Manchester City are set to withdraw from the controversial new Super League.
Sunday’s announcement that 12 founding clubs – including City, Manchester United, Liverpool, Chelsea, Arsenal and Tottenham from the Premier League as well as clubs from Spain and Italy – were to set up a new breakaway competition was met with widespread criticism.
Angry supporters and fan groups at City slammed the move as protest banners were placed outside Etihad Stadium, with further demonstrations planned.
The club formally confirmed the news on Tuesday night, after it is understood that they were concerned by the overwhelming negative reaction to the proposals.
A statement on the club website read simply: “Manchester City Football Club can confirm that it has formally enacted the procedures to withdraw from the group developing plans for a European Super League.”
Pep Guardiola was dismissive of the proposal in his press conference ahead of Wednesday’s Premier League clash with Aston Villa.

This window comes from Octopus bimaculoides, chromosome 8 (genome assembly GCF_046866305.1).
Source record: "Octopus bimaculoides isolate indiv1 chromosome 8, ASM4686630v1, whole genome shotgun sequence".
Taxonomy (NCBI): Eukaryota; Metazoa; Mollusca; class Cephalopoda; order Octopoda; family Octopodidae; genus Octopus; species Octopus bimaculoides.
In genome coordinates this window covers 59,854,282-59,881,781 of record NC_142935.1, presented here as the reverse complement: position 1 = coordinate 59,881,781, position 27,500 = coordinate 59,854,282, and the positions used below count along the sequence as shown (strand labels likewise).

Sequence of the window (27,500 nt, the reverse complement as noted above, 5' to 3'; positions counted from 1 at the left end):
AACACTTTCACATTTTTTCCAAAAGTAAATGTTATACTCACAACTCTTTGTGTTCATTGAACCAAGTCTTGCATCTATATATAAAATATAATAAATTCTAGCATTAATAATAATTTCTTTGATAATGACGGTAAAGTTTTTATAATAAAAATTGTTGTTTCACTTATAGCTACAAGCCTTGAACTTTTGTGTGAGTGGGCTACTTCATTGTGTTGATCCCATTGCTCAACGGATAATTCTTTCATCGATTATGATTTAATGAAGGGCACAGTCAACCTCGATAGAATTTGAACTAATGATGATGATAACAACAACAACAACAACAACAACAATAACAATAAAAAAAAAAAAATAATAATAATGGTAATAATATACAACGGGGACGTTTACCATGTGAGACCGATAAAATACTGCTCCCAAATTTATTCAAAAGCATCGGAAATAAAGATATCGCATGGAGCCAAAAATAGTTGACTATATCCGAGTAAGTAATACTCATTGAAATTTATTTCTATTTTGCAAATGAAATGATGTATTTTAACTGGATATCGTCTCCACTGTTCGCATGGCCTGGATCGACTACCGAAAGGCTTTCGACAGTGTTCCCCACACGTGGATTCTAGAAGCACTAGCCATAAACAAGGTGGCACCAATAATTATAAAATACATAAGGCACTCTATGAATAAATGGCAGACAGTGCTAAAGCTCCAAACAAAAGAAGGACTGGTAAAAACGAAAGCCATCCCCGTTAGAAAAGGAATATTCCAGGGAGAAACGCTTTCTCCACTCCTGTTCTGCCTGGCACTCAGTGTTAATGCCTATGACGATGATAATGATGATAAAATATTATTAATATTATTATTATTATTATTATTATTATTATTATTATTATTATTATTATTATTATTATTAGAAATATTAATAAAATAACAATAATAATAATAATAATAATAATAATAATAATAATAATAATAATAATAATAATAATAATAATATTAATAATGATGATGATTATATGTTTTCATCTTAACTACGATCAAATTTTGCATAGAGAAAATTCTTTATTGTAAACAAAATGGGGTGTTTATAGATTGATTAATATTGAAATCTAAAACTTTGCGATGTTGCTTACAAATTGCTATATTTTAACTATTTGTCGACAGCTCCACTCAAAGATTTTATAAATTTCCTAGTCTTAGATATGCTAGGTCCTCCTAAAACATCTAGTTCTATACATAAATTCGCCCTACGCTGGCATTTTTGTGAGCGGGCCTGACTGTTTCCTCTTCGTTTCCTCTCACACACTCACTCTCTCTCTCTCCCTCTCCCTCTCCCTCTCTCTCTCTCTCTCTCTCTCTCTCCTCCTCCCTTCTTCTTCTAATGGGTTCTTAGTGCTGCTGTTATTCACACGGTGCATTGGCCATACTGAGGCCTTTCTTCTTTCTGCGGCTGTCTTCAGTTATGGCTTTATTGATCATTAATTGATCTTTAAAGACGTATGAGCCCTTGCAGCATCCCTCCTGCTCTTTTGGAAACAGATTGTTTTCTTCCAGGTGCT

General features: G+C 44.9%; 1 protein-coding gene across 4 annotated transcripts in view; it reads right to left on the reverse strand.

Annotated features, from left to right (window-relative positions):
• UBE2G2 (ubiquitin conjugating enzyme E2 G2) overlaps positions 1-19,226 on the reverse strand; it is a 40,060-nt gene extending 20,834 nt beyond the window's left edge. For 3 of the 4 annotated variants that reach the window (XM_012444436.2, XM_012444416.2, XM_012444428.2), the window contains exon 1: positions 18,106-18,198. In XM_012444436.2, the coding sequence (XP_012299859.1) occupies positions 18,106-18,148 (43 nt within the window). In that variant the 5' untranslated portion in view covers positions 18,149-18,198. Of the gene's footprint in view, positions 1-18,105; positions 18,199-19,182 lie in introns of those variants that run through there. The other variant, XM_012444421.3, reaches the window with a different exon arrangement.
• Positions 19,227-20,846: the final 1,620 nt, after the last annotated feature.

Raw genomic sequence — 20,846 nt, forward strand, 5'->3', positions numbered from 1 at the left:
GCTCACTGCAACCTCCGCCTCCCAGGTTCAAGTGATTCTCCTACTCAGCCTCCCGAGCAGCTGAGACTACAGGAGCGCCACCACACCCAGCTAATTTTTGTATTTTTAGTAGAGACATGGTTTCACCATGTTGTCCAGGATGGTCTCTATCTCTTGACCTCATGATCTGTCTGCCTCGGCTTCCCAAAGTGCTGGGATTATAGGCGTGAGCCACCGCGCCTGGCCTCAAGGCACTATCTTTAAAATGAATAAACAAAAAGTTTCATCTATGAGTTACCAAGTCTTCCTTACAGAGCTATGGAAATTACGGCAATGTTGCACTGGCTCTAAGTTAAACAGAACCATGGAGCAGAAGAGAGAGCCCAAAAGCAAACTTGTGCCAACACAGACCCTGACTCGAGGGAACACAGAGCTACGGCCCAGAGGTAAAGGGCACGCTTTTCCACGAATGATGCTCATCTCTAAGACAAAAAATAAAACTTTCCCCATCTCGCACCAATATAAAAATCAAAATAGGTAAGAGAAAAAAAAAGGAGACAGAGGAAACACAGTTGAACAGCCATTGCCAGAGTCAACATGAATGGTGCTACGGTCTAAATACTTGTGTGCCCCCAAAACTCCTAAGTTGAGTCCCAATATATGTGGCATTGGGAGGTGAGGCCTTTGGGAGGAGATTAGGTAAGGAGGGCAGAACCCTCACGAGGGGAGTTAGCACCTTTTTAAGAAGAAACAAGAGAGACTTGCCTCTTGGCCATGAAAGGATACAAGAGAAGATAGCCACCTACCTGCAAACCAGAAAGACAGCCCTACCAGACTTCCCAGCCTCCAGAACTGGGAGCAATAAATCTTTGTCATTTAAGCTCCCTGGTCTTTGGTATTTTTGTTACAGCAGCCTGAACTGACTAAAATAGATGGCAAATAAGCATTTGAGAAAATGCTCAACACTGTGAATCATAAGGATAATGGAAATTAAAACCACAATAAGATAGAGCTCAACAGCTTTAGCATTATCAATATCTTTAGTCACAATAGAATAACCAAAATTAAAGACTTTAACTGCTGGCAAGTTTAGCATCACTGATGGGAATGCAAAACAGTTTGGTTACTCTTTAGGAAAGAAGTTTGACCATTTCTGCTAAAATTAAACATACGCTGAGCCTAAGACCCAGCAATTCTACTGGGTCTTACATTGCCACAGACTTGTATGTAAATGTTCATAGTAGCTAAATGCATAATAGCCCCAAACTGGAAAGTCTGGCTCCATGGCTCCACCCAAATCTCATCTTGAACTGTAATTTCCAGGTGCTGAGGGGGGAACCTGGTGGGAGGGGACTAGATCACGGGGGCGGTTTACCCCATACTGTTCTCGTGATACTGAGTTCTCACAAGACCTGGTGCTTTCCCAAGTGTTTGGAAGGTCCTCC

“It’s not sport when there is no relation between effort and success, it’s not sport,” he said. “It’s not sport if it doesn’t matter if you lose. I’ve said many times I want the best competition as possible. It’s not fair if teams fight at the top and cannot qualify.”
The other 14 Premier League clubs reacted angrily to the competition and UK Prime Minister Boris Johnson threatened to take action.
UEFA president Aleksander Ceferin welcomed the withdrawal of City from the breakaway league project.
He said: “I am delighted to welcome City back to the European football family.
They have shown great intelligence in listening to the many voices – most notably their fans – that have spelled out the vital benefits that the current system has for the whole of European football.
“It takes courage to admit a mistake but I have never doubted that they had the ability and common sense to make that decision.
City are a real asset for the game and I am delighted to be working with them for a better future for the European game.”